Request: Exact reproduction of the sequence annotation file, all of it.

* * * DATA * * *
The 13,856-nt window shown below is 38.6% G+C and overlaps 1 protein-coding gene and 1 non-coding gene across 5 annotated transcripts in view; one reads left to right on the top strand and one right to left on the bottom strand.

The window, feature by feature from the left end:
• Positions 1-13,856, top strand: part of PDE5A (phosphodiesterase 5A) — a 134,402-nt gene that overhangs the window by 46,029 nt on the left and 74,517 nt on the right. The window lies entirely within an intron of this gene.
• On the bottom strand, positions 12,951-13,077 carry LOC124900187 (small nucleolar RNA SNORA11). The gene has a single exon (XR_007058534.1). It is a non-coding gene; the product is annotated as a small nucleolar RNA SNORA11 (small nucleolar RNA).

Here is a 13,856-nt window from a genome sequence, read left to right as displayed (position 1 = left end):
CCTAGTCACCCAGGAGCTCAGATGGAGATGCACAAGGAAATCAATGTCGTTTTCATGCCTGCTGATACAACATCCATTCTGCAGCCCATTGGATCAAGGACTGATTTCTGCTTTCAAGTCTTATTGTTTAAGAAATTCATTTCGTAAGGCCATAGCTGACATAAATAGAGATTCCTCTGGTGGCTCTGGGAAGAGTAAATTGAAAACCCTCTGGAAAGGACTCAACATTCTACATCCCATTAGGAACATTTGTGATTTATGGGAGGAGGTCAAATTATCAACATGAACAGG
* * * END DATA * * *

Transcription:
The 13,856-nt window shown below is 38.6% G+C and overlaps 1 protein-coding gene and 1 non-coding gene across 5 annotated transcripts in view; one reads left to right on the top strand and one right to left on the bottom strand.

The window, feature by feature from the left end:
• Positions 1-13,856, top strand: part of PDE5A (phosphodiesterase 5A) — a 134,402-nt gene that overhangs the window by 46,029 nt on the left and 74,517 nt on the right. The window lies entirely within an intron of this gene.
• On the bottom strand, positions 12,951-13,077 carry LOC124900187 (small nucleolar RNA SNORA11). The gene has a single exon (XR_007058534.1). It is a non-coding gene; the product is annotated as a small nucleolar RNA SNORA11 (small nucleolar RNA).

Here is a 13,856-nt window from a genome sequence, read left to right as displayed (position 1 = left end):
CCTAGTCACCCAGGAGCTCAGATGGAGATGCACAAGGAAATCAATGTCGTTTTCATGCCTGCTGATACAACATCCATTCTGCAGCCCATTGGATCAAGGACTGATTTCTGCTTTCAAGTCTTATTGTTTAAGAAATTCATTTCGTAAGGCCATAGCTGACATAAATAGAGATTCCTCTGGTGGCTCTGGGAAGAGTAAATTGAAAACCCTCTGGAAAGGACTCAACATTCTACATCCCATTAGGAACATTTGTGATTTATGGGAGGAGGTCAAATTATCAACATGAACAGG